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Oman’s Islamic finance sector surges with regulatory boost

Oman is experiencing a surge in its Islamic finance and banking industry, driven by new regulations and a supportive regulatory framework. The sector gained momentum in 2011 when a royal decree authorised its operations. The Central Bank of Oman (CBO) then introduced the Islamic Banking Regulatory Framework (IBRF) in 2012, followed by the establishment of a dedicated Islamic banking department in 2015.


In a post-event report by IFN, following the successful holding of the IFN Oman Forum 2023, the CBO, in 2019, announced plans to amend the IBRF, offering more independence to Islamic windows and facilitating their transition to a subsidiary model. This move is expected to enhance the competitiveness of Islamic banks and windows, attracting more investors and spurring further growth in the industry.


The Capital Market Authority (CMA) oversees Islamic capital market activities and the Takaful sector. In 2016, the CMA introduced regulations including the Takaful Law and guidelines for issuing Sukuk. Recognising the sector’s growth potential, the CMA amended the Takaful Law in 2021, specifically separating healthcare Takaful regulation from other Takaful activities. This demonstrates the regulator’s confidence in the sector and commitment to its development.


The CMA plans to publish a Virtual Assets Regulatory Framework and updated regulations for Oman’s bond and Sukuk markets by the end of 2023. These efforts underscore Oman’s determination to embrace emerging technologies and ensure the country remains a desirable destination for Islamic finance.


Oman currently has two fully-fledged Islamic banks and six Islamic windows, catering to the increasing demand for Shariah-compliant financial services. Notably, Oman Arab Bank (OAB) completed its takeover of Alizz Islamic Bank in mid-2020, resulting in the integration of OAB’s Al Yusr Islamic window into Alizz Islamic to establish a standalone Islamic bank.


As of July 2023, Islamic banks and windows in Oman reported a 13% year-on-year increase in total assets. Collectively, they hold around 17.2% of the country’s total banking system assets, up from 15.9% in June 2022. This growth reflects the growing acceptance and popularity of Islamic finance among individuals and businesses in Oman.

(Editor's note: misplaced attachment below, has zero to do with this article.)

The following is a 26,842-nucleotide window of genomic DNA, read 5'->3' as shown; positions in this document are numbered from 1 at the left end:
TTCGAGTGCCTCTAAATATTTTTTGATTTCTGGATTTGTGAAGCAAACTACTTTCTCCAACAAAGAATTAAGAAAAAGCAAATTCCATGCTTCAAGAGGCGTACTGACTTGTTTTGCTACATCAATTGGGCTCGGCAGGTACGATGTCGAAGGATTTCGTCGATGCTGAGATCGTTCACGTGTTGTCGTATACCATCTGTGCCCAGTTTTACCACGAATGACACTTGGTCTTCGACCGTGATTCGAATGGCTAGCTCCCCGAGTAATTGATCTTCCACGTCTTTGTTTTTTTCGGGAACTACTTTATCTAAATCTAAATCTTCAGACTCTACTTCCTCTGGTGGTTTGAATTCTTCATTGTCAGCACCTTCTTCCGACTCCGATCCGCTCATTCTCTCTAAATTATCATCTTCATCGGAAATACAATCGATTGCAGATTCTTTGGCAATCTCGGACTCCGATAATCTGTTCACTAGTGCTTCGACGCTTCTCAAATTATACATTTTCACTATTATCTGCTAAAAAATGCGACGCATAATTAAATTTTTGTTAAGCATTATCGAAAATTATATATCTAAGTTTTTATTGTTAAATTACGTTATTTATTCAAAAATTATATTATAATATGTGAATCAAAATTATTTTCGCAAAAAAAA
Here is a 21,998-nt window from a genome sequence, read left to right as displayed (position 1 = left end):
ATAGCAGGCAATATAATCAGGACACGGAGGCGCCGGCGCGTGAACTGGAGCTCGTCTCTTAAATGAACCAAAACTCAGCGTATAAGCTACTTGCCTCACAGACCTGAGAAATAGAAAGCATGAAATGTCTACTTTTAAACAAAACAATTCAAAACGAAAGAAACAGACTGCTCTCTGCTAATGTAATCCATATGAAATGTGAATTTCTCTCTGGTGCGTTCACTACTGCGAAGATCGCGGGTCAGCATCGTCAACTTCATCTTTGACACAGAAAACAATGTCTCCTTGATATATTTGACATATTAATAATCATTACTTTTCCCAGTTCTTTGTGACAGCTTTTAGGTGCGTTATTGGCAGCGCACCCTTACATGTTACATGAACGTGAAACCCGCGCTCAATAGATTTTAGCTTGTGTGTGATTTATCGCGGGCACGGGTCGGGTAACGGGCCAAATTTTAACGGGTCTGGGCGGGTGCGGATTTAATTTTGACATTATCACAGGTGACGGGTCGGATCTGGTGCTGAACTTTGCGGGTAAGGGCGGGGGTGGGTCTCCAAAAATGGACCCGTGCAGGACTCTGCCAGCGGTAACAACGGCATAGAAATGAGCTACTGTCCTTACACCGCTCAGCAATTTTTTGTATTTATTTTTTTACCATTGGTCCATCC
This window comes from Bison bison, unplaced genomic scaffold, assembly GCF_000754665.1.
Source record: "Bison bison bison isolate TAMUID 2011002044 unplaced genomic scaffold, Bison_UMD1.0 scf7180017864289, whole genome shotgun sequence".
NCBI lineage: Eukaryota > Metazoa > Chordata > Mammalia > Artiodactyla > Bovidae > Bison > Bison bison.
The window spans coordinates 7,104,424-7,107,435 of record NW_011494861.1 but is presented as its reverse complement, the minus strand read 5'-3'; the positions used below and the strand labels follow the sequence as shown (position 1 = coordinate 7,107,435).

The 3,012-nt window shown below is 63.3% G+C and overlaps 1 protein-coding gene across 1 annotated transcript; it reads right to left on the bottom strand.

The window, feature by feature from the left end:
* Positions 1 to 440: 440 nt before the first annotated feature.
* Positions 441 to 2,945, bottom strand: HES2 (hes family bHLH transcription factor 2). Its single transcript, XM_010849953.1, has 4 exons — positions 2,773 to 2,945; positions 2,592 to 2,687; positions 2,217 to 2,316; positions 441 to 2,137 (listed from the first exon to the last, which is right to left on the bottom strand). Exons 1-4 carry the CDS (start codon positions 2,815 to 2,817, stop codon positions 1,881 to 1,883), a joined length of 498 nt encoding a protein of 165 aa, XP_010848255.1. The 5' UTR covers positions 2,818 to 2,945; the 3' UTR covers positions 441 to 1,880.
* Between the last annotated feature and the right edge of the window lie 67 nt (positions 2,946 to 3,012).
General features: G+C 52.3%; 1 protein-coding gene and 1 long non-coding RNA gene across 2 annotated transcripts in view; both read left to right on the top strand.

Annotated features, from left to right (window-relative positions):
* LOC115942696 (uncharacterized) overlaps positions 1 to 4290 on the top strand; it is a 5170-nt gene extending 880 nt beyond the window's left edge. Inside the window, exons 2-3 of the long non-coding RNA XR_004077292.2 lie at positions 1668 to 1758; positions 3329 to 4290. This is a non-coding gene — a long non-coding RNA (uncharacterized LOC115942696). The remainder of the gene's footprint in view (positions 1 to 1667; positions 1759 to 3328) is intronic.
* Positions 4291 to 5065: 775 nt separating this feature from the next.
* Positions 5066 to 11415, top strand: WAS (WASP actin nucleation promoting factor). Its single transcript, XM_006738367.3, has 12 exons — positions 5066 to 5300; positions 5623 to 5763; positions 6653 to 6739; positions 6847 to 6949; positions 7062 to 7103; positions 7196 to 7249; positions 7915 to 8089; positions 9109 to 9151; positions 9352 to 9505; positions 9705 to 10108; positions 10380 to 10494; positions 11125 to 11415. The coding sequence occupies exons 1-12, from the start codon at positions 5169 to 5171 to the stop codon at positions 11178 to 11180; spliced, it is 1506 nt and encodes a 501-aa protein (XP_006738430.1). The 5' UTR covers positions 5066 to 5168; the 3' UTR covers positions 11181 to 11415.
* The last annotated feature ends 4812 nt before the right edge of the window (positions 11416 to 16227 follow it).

The CBO and CMA are also embracing fintech solutions. The CBO is developing its Fintech Regulatory Sandbox, with a focus on Islamic fintech solutions. Meanwhile, the CMA is working on a crowdfunding platform to improve SMEs’ access to Islamic financing, promoting entrepreneurship and economic growth.


To address liquidity needs, regulators are introducing Shariah-compliant liability management products and other Islamic money market instruments. These measures enhance the sector’s resilience and ensure long-term sustainability.


Oman’s engagement with the Sukuk market has been noteworthy. The country successfully issued its debut dollar Sukuk in 2017, followed by subsequent issuances in 2018 and 2020, raising significant capital to support government activities and bridge budgetary gaps. In addition, Oman’s first sovereign Sukuk opened for retail investors in late 2020, indicating strong investor confidence in the country’s Islamic finance offerings.


Oman’s commitment to Islamic finance extends to the Muscat Stock Exchange, which tracks 23 Shariah-compliant companies. The Takaful sector, with Al Madina Takaful and Takaful Oman Insurance as the only two players, has experienced steady growth, capturing a 14% market share by the end of 2022. Takaful Oman made history by issuing the region’s first perpetual Sukuk facility by a Takaful company in 2021.


The country is also exploring the potential of blockchain technology in the insurance and Takaful sectors, aiming to improve operational efficiency and offer innovative solutions.


With strong regulatory support and a growing ecosystem, Oman’s Islamic finance sector is poised for further expansion. The country’s efforts to refine its regulatory framework and embrace emerging technologies make it an attractive destination for investors seeking Shariah-compliant financial opportunities in the region and beyond.




Oman Daily Observer